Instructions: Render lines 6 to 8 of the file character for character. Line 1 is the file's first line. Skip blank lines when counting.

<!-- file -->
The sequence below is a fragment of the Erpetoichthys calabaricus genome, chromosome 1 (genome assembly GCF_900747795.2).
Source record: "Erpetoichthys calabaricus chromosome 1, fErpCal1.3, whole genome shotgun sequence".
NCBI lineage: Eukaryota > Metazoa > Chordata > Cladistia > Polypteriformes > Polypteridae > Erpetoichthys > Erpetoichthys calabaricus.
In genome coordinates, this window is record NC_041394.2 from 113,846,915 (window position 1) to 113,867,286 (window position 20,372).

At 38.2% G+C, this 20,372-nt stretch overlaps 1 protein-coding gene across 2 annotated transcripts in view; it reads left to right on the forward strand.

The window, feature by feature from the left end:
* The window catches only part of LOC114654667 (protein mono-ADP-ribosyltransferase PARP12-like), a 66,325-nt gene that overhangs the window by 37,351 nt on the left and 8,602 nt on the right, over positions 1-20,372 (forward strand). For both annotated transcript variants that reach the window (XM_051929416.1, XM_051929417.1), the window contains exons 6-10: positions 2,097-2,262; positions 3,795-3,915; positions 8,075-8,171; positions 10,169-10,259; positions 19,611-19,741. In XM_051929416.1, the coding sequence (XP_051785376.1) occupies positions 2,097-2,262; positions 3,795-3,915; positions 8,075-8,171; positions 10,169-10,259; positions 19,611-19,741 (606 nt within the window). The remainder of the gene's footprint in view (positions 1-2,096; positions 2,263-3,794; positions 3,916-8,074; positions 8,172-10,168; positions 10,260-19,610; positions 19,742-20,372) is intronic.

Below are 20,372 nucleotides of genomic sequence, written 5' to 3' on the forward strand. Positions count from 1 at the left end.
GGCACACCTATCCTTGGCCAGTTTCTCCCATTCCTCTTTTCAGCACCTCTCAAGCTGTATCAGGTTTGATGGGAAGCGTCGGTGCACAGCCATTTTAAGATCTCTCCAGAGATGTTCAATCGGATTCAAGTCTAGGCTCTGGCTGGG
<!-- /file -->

The window, feature by feature from the left end:
* The window catches only part of LOC114654667 (protein mono-ADP-ribosyltransferase PARP12-like), a 66,325-nt gene that overhangs the window by 37,351 nt on the left and 8,602 nt on the right, over positions 1-20,372 (forward strand). For both annotated transcript variants that reach the window (XM_051929416.1, XM_051929417.1), the window contains exons 6-10: positions 2,097-2,262; positions 3,795-3,915; positions 8,075-8,171; positions 10,169-10,259; positions 19,611-19,741. In XM_051929416.1, the coding sequence (XP_051785376.1) occupies positions 2,097-2,262; positions 3,795-3,915; positions 8,075-8,171; positions 10,169-10,259; positions 19,611-19,741 (606 nt within the window). The remainder of the gene's footprint in view (positions 1-2,096; positions 2,263-3,794; positions 3,916-8,074; positions 8,172-10,168; positions 10,260-19,610; positions 19,742-20,372) is intronic.

Below are 20,372 nucleotides of genomic sequence, written 5' to 3' on the forward strand. Positions count from 1 at the left end.